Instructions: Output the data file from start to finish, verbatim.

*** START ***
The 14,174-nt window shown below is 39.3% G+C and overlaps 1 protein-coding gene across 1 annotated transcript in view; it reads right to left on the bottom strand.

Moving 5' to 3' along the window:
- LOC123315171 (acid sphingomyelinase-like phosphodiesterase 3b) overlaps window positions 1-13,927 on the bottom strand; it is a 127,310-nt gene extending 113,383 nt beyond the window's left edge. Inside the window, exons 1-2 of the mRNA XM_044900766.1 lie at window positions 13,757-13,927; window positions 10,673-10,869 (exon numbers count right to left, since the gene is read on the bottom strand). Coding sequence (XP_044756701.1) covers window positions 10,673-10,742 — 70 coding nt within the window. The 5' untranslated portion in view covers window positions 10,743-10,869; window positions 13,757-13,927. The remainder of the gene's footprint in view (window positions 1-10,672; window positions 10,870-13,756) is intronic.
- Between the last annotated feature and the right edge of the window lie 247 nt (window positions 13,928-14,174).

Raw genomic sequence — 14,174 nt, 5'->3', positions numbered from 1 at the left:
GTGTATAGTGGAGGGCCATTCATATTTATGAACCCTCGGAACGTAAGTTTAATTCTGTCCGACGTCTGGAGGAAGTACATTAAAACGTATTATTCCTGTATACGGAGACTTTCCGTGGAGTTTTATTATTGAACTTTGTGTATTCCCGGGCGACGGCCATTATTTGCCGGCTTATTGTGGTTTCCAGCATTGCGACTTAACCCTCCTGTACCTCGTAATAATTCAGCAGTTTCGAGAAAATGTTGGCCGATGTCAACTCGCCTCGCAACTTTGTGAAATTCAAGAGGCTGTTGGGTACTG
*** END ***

The 14,174-nt window shown below is 39.3% G+C and overlaps 1 protein-coding gene across 1 annotated transcript in view; it reads right to left on the bottom strand.

Moving 5' to 3' along the window:
- LOC123315171 (acid sphingomyelinase-like phosphodiesterase 3b) overlaps window positions 1-13,927 on the bottom strand; it is a 127,310-nt gene extending 113,383 nt beyond the window's left edge. Inside the window, exons 1-2 of the mRNA XM_044900766.1 lie at window positions 13,757-13,927; window positions 10,673-10,869 (exon numbers count right to left, since the gene is read on the bottom strand). Coding sequence (XP_044756701.1) covers window positions 10,673-10,742 — 70 coding nt within the window. The 5' untranslated portion in view covers window positions 10,743-10,869; window positions 13,757-13,927. The remainder of the gene's footprint in view (window positions 1-10,672; window positions 10,870-13,756) is intronic.
- Between the last annotated feature and the right edge of the window lie 247 nt (window positions 13,928-14,174).

Raw genomic sequence — 14,174 nt, 5'->3', positions numbered from 1 at the left:
GTGTATAGTGGAGGGCCATTCATATTTATGAACCCTCGGAACGTAAGTTTAATTCTGTCCGACGTCTGGAGGAAGTACATTAAAACGTATTATTCCTGTATACGGAGACTTTCCGTGGAGTTTTATTATTGAACTTTGTGTATTCCCGGGCGACGGCCATTATTTGCCGGCTTATTGTGGTTTCCAGCATTGCGACTTAACCCTCCTGTACCTCGTAATAATTCAGCAGTTTCGAGAAAATGTTGGCCGATGTCAACTCGCCTCGCAACTTTGTGAAATTCAAGAGGCTGTTGGGTACTG